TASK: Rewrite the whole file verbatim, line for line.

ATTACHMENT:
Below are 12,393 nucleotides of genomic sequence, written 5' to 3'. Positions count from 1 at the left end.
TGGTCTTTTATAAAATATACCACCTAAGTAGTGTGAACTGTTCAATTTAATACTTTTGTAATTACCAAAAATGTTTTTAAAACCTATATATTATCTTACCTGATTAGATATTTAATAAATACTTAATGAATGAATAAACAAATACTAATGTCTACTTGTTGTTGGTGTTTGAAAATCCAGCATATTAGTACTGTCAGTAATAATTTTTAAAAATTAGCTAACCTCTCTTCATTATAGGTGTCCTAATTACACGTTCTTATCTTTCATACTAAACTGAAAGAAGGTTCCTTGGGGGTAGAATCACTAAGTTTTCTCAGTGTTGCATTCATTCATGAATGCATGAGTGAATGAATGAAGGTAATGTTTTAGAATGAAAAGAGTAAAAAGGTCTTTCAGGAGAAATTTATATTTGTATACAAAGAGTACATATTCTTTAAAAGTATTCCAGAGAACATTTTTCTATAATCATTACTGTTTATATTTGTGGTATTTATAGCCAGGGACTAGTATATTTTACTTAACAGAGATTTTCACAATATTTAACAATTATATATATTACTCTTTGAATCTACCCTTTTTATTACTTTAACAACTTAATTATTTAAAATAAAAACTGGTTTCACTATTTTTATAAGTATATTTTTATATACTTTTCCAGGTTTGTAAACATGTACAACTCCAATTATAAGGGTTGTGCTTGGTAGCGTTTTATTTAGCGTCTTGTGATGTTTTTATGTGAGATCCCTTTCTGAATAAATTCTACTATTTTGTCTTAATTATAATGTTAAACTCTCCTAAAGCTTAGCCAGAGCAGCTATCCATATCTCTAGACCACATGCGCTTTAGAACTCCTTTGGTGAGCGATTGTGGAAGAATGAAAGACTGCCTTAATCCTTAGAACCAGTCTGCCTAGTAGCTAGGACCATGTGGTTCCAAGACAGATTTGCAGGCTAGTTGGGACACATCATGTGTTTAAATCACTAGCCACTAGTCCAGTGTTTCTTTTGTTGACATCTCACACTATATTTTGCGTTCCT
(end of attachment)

Below are 12,393 nucleotides of genomic sequence, written 5' to 3'. Positions count from 1 at the left end.
TGGTCTTTTATAAAATATACCACCTAAGTAGTGTGAACTGTTCAATTTAATACTTTTGTAATTACCAAAAATGTTTTTAAAACCTATATATTATCTTACCTGATTAGATATTTAATAAATACTTAATGAATGAATAAACAAATACTAATGTCTACTTGTTGTTGGTGTTTGAAAATCCAGCATATTAGTACTGTCAGTAATAATTTTTAAAAATTAGCTAACCTCTCTTCATTATAGGTGTCCTAATTACACGTTCTTATCTTTCATACTAAACTGAAAGAAGGTTCCTTGGGGGTAGAATCACTAAGTTTTCTCAGTGTTGCATTCATTCATGAATGCATGAGTGAATGAATGAAGGTAATGTTTTAGAATGAAAAGAGTAAAAAGGTCTTTCAGGAGAAATTTATATTTGTATACAAAGAGTACATATTCTTTAAAAGTATTCCAGAGAACATTTTTCTATAATCATTACTGTTTATATTTGTGGTATTTATAGCCAGGGACTAGTATATTTTACTTAACAGAGATTTTCACAATATTTAACAATTATATATATTACTCTTTGAATCTACCCTTTTTATTACTTTAACAACTTAATTATTTAAAATAAAAACTGGTTTCACTATTTTTATAAGTATATTTTTATATACTTTTCCAGGTTTGTAAACATGTACAACTCCAATTATAAGGGTTGTGCTTGGTAGCGTTTTATTTAGCGTCTTGTGATGTTTTTATGTGAGATCCCTTTCTGAATAAATTCTACTATTTTGTCTTAATTATAATGTTAAACTCTCCTAAAGCTTAGCCAGAGCAGCTATCCATATCTCTAGACCACATGCGCTTTAGAACTCCTTTGGTGAGCGATTGTGGAAGAATGAAAGACTGCCTTAATCCTTAGAACCAGTCTGCCTAGTAGCTAGGACCATGTGGTTCCAAGACAGATTTGCAGGCTAGTTGGGACACATCATGTGTTTAAATCACTAGCCACTAGTCCAGTGTTTCTTTTGTTGACATCTCACACTATATTTTGCGTTCCT